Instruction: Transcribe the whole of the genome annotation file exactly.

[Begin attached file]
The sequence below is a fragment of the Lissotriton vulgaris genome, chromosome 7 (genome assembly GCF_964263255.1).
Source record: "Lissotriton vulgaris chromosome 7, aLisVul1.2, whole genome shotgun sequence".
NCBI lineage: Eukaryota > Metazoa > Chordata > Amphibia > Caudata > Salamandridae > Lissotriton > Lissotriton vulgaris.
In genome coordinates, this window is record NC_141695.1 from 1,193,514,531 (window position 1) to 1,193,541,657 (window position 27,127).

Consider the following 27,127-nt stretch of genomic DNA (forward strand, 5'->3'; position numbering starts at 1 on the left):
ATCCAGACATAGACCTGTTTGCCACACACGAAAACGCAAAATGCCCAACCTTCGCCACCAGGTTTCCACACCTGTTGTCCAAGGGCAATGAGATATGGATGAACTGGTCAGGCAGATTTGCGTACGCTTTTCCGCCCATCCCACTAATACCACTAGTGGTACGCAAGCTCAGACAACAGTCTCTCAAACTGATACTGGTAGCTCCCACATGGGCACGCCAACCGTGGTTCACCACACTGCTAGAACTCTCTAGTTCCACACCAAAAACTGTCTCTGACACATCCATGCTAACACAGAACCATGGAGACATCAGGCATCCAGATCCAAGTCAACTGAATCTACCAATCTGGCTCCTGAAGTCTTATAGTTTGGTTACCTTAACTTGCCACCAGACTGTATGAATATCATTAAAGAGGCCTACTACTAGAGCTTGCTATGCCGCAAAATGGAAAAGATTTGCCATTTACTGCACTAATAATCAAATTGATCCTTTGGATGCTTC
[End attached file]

The sequence below is a fragment of the Lissotriton vulgaris genome, chromosome 7 (genome assembly GCF_964263255.1).
Source record: "Lissotriton vulgaris chromosome 7, aLisVul1.2, whole genome shotgun sequence".
NCBI lineage: Eukaryota > Metazoa > Chordata > Amphibia > Caudata > Salamandridae > Lissotriton > Lissotriton vulgaris.
In genome coordinates, this window is record NC_141695.1 from 1,193,514,531 (window position 1) to 1,193,541,657 (window position 27,127).

Consider the following 27,127-nt stretch of genomic DNA (forward strand, 5'->3'; position numbering starts at 1 on the left):
ATCCAGACATAGACCTGTTTGCCACACACGAAAACGCAAAATGCCCAACCTTCGCCACCAGGTTTCCACACCTGTTGTCCAAGGGCAATGAGATATGGATGAACTGGTCAGGCAGATTTGCGTACGCTTTTCCGCCCATCCCACTAATACCACTAGTGGTACGCAAGCTCAGACAACAGTCTCTCAAACTGATACTGGTAGCTCCCACATGGGCACGCCAACCGTGGTTCACCACACTGCTAGAACTCTCTAGTTCCACACCAAAAACTGTCTCTGACACATCCATGCTAACACAGAACCATGGAGACATCAGGCATCCAGATCCAAGTCAACTGAATCTACCAATCTGGCTCCTGAAGTCTTATAGTTTGGTTACCTTAACTTGCCACCAGACTGTATGAATATCATTAAAGAGGCCTACTACTAGAGCTTGCTATGCCGCAAAATGGAAAAGATTTGCCATTTACTGCACTAATAATCAAATTGATCCTTTGGATGCTTC